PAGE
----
Rovella said he aimed to upgrade police procedures and strengthen oversight and transparency.

Muhammad Ansari, president of the Greater Hartford NAACP, said he’s not satisfied with the progress the Hartford police department has made in hiring black and Hispanic officers. But he doesn’t blame Rovella or the city for the under-representation of minorities on the force.

To Ansari, the longstanding problem has no easy solution.

“Chief Rovella has been trying; he’s been very cooperative,” Ansari said. “But a lot of African-Americans don’t want to be policemen.”

Besides negative attitudes toward police in the black community, recruitment efforts are hampered by large numbers of felony convictions of young black men, which make them ineligible for employment on the force, Ansari said. Others become discouraged by the employment process, which can take years, or fail to pass tests, he said.

There’s also the fact that the Hartford Police Department’s ability to hire minority officers is limited by budgets and by vacancies on the force as the result of retirements and other reasons.

“I think things are changing, but it’s going to take time,” Ansari said.

Foley said the difficulties Hartford faces in hiring minority officers is not unique to the city.

“It’s not just here, all police departments are struggling,” he said.

Foley said competition for minority candidates is tough, and many are attracted to other police forces that offer better pay and benefits. He said he was encouraged that more applications are coming from people who live in Hartford.

Foley said there were once very few applicants from Hartford, “a reflection of people’s attitudes towards the police.” But attitudes have changed, he said, and more Hartford residents are applying.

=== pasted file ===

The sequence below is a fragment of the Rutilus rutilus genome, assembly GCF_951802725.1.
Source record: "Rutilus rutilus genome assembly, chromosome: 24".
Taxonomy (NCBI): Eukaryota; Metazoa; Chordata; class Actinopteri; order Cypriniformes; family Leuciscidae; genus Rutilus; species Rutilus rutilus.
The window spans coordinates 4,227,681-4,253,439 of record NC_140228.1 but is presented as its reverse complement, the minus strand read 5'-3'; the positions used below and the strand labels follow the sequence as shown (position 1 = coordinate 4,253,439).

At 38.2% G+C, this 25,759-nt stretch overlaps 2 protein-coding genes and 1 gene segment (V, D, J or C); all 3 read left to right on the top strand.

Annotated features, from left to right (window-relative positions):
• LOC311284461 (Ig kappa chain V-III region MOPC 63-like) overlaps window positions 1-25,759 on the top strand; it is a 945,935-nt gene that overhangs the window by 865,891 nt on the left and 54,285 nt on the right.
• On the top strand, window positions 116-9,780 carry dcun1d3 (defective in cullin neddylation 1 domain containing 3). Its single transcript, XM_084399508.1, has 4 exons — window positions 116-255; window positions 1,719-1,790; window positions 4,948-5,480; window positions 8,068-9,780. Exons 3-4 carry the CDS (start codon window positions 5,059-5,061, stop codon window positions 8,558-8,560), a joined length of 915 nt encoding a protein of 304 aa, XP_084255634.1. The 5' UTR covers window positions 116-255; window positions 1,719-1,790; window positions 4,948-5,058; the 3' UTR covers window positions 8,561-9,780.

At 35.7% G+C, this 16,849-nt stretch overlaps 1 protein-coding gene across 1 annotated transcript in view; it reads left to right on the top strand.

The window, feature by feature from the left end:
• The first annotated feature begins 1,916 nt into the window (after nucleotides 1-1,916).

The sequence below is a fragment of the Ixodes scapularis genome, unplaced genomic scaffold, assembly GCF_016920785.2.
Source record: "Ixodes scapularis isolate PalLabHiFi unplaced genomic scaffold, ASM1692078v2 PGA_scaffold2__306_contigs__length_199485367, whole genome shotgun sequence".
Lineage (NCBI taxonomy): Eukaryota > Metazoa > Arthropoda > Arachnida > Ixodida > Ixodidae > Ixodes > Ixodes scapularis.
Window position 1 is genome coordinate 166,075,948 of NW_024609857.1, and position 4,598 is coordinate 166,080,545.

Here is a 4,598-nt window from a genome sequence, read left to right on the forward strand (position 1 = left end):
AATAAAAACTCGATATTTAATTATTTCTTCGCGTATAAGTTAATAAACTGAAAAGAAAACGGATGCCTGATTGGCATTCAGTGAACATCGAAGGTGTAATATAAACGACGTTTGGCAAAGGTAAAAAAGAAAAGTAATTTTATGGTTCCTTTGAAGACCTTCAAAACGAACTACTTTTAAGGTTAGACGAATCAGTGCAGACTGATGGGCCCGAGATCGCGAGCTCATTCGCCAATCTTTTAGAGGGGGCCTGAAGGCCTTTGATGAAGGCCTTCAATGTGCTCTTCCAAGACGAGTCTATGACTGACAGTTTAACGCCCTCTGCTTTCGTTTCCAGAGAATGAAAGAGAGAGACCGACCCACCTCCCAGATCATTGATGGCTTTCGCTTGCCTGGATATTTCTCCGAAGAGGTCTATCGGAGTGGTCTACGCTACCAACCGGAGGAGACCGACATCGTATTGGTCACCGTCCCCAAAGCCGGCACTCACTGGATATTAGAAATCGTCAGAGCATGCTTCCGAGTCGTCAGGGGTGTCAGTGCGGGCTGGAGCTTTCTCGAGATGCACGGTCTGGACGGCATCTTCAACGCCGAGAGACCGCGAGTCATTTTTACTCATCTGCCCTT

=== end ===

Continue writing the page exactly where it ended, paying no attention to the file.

According to Foley, eight of the 84 current police officer candidates are Hartford residents. OF those 84 candidates, 56 are white and 28 are minorities.

Some of those applicants will be picked to form the next two cadet classes.

Yet there are those who think the Hartford police force isn’t doing enough to attract minorities. Sydney Schulman, a Hartford-based attorney and deputy mayor of Bloomfield, is among them.

Schulman has represented the plaintiffs in the Cintron v. Vaughan case and battled the Hartford police force and city government for more than 40 years.

“I disagree it’s hard to do it,” he said. “If they put an effort into it, they could. It takes desire. You have to actively go out and find people who are qualified.”

He also said qualified minorities who apply sometimes get rejected, including a Hispanic police officer from Florida whose case he has documented to prove the Hartford police department isn’t trying hard enough.

The officer was asked to join last year’s cadet class, but was rejected at the last minute.

Foley said the applicant was rejected because a background investigation found “credibility and disciplinary issues.” The applicant said he had a “sterling” record and a great recommendation from his previous employer.

Schulman said the Cintron v. Vaughn case may be the oldest of its kind. Over the years, the city has asked a federal court, unsuccessfully, to void the settlement, arguing it had outlived its usefulness.

Instead, the agreement has been modified over time, most recently in October of 2014.

In the latest agreement, both the city and the plaintiffs asked the court not to “sunset” the consent decree “until the Hartford Police Department mirrors the community it serves and attains national accreditation.”

That means the Hartford police may have to operate under the terms of the consent decree for a much longer time.

“This is a long-term fix for us,” Foley said.

There are more recent Connecticut police cases that involve civil rights complaints. In 2012, several incidents in East Haven led the FBI to charge four police officers with civil rights offenses and abuse of power.

The indictment charged the officers with harassing Latino businessmen by conducting illegal and unreasonable searches of their businesses.

Minorities are also underrepresented in other Connecticut cities and towns.  New Haven Bridgeport and Norwalk have the best representation of minorities in their police departments, but wide gaps remain.

Imbalance as of 2014 between minority population and police force
City White Population White Police Black Population Black Police Hispanic Population Hispanic Police
Bridgeport 22.7% 56% 34.6% 15% 38.2% 27%
Hartford 15.8% 66% 38.7% 12% 43.4% 20%
New Britain 47.7% 85% 13% 8% 36.8% 7%
Danbury 57.2% 87% 7.2% 3% 25% 9%
Meriden 58.8% 87% 9.7% 4% 28.9% 8%
Stamford 53.3% 86% 13.9% 7% 23.8% 7%
Norwalk 55.7% 73% 14.2% 13% 24.3% 12%
Waterbury 45.4% 81% 20.1% 7% 31.2% 12%
New Haven 31.8% 56% 35.4% 23% 27.4% 18%
Sources: 2014 American Community Survey, U.S. Census Bureau; latest demographic reports in 2014 from Connecticut police departments